Council delays action on seal proposal
The City Council on Tuesday delayed a decision on a proposal from seal advocates that would permanently prevent removal of the seals from the La Jolla’s Children’s Pool.
In a closed session, the council considered a proposal that attempts to block a state court judge from requiring the city to dredge the Children’s Pool to remove the colony of harbor seals that live there, according to Bryan Pease, an attorney for the La Jolla Friends of the Seals and Animal Protection and Rescue League.
Council members voted 6-1 to bring the issue back in a public meeting, although a date was not set. First District Councilwoman Sherri Lightner opposed the continuance and Councilwoman Marti Emerald was absent.
There are currently two court actions underway with seals. One seeks to continue placing a rope barrier at the pool separating people from seals during the marine mammals’ pupping season.
The other is a lawsuit, O’Sullivan vs. the City of San Diego, which seeks to remove the seals and return the beach to its 1941 condition to honor the terms of the trust deeding the pool from the state to the city. The trust has been interpreted by the courts to mean the pool must be kept as a safe wading area for children.
The terms of the proposed settlement (called) call for:
- An agreement between the city and federal authorities that a permit from the federal Marine Mammal Protection Act is needed prior to dispersing seals or dredging Casa Beach.
- The rope barrier separating seals from humans during their pupping season would be made permanent.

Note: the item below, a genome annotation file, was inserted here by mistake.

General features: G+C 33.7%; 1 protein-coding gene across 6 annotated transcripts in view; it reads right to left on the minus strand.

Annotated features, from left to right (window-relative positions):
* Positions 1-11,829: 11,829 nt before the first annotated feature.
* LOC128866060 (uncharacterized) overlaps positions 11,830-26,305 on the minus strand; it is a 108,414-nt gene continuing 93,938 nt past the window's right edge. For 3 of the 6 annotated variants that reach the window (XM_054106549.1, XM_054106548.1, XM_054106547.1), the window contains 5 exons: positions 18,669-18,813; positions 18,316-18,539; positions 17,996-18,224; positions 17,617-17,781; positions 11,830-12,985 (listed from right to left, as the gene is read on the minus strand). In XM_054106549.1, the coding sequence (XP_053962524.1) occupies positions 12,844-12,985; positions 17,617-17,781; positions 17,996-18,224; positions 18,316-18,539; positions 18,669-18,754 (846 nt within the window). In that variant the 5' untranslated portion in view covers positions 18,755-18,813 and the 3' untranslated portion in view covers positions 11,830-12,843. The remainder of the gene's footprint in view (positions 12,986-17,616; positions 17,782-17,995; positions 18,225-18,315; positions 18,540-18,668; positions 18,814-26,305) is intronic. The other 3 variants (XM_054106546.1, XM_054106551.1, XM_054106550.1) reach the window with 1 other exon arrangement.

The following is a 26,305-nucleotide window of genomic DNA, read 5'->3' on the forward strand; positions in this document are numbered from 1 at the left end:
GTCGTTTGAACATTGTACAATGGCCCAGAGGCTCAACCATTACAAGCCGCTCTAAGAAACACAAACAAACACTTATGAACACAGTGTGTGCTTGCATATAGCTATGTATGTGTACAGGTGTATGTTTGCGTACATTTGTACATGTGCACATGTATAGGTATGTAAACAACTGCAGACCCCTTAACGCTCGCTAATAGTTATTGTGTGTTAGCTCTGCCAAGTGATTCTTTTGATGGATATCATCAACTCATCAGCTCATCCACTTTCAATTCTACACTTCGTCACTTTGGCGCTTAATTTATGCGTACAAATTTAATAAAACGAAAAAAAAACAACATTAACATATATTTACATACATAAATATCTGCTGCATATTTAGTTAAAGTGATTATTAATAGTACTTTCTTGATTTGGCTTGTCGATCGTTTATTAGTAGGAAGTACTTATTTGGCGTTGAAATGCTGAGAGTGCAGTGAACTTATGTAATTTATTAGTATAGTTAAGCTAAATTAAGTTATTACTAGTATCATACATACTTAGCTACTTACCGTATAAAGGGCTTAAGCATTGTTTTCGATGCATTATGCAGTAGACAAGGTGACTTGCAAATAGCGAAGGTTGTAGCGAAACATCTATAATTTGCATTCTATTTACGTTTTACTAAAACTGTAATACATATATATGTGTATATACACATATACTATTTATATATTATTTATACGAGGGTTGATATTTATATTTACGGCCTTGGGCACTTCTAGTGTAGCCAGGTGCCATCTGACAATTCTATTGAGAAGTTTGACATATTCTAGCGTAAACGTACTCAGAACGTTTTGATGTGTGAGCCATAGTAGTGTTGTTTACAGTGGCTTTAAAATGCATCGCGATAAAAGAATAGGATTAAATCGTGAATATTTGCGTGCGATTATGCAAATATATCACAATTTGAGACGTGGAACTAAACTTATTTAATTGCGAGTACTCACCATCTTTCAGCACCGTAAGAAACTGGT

- The attorneys representing seal advocates would waive their right to seek attorneys’ fees from the city.
- The council would recommend to State Sen. Christine Kehoe that she sponsor state legislation amending a 1931 state law to allow seal habitat as a permissible use at Children’s Pool.
Arguing the points“This (City Council) is the proper forum to decide this issue,” contended Pease. “The city shouldn’t have to spend millions of dollars to remove the seals, hire a full-time seal chaser and dredge the beach, which will lead to coastal erosion.”
Attorney Paul Kennerson, representing O’Sullivan, argued: “The issue is not whether seals, or children, should be allowed at the beach. You’re voting on whether to amend the trust. You cannot vote to change a public trust, which is treated the same as a private trust. A legislative body may not change the purpose of a public trust.”
Natural or not?Several speakers representing the San Diego scuba diving community testified the mammals’ presence there not only violated the terms of the pool trust, but also the public’s constitutional right to access beaches.
Seal advocates showed a presentation documenting the diversity of wildlife at Casa Beach. They contended the seals are an intricate, and irreplaceable, part of the local marine ecosystem. They also argued that seal watching at Children’s Pool remains a major tourist draw, something that shouldn’t be tampered with during tough recessionary times.